This cold, snowy winter has most of us longing for some sunshine. The tanning salon may seem tempting right about now, but are you aware of the health risks associated with tanning beds? Regular use of tanning beds triples or even quadruples the risk of developing melanoma, the most deadly form of skin cancer. Despite restrictive public health laws, about 30 million people continue to go tanning every year, about 70 percent of whom are young women.
According to the New York State Department of Health, the health risks associated with indoor tanning include:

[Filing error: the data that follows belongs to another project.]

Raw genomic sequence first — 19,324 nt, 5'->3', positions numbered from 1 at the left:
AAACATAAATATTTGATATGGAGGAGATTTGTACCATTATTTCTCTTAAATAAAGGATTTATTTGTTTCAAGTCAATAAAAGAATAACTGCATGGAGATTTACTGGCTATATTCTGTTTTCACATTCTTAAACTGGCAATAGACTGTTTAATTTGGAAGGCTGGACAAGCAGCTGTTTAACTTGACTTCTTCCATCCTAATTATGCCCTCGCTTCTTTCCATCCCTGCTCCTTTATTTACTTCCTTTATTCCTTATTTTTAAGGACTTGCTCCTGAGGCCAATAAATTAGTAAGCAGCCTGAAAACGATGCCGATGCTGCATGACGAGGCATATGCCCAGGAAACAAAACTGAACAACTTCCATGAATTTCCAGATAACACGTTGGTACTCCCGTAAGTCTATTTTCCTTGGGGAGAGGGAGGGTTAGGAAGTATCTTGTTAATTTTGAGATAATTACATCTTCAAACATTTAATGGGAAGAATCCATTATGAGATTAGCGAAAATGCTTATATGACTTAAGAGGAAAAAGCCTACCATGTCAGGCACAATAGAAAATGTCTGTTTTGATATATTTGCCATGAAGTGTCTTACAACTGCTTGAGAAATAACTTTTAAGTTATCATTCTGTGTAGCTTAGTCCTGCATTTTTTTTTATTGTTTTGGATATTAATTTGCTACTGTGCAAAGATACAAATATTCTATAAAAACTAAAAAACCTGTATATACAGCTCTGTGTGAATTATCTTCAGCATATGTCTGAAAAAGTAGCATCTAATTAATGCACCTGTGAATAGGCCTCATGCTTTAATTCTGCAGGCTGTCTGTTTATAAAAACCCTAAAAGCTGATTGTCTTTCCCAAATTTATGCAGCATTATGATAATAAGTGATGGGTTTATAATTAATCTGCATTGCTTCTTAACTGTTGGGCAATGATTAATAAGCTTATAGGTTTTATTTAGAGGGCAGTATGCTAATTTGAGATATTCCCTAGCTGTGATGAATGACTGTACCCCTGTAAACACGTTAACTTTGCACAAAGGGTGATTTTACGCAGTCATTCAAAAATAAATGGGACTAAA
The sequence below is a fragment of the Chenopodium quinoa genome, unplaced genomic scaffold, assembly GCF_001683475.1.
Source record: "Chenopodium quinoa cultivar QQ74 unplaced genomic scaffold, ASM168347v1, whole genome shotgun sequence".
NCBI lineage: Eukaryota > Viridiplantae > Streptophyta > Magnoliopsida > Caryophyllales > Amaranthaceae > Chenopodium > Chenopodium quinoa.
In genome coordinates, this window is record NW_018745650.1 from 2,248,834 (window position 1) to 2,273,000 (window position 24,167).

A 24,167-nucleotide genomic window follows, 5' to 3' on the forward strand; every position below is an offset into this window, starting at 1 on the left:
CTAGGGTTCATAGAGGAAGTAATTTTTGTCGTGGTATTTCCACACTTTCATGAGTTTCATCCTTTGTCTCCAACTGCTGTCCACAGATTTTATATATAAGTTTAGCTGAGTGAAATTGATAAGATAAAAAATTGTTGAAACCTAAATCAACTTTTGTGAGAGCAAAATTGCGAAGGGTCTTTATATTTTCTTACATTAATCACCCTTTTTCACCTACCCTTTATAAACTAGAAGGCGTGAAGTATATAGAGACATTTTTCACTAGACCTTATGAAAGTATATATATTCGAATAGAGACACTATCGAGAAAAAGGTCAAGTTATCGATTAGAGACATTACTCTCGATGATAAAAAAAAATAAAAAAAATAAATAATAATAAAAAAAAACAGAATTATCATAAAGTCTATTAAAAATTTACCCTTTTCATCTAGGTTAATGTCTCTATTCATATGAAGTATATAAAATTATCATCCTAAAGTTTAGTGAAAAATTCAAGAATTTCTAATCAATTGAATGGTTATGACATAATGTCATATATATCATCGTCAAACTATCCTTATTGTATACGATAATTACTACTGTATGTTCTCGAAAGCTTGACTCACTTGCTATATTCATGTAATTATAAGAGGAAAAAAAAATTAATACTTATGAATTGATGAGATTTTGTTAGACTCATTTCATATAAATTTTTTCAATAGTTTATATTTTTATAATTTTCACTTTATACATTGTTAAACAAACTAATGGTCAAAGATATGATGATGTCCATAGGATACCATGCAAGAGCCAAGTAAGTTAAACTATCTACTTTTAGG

- Skin cancer
- Burns and injury to the skin and eyes
- Premature aging of the skin
- Allergic reactions
- Worsen existing medical conditions
- Immune suppression
Factors that put you at increased risk for developing skin cancer:
- Lighter natural skin
- Family or personal history of skin cancer
- History of sunburn early in life
- Skin that burns, freckles, reddens easily, or is painful in the sun
- Blue or green eyes and blond or red hair
- Certain types and/or a large number of moles
According to research, there is no such thing as a safe tanning device. The International Agency for Research on Cancer shifted indoor tanning devices to the highest cancer risk category: “carcinogenic to humans.” (They were formerly classified as “probably carcinogenic to humans.”).
Skin cancer is one of the most preventable forms of cancer. Protect yourself by avoiding indoor tanning and always wearing sunscreen when there is a risk for exposure to UVA/UVB rays.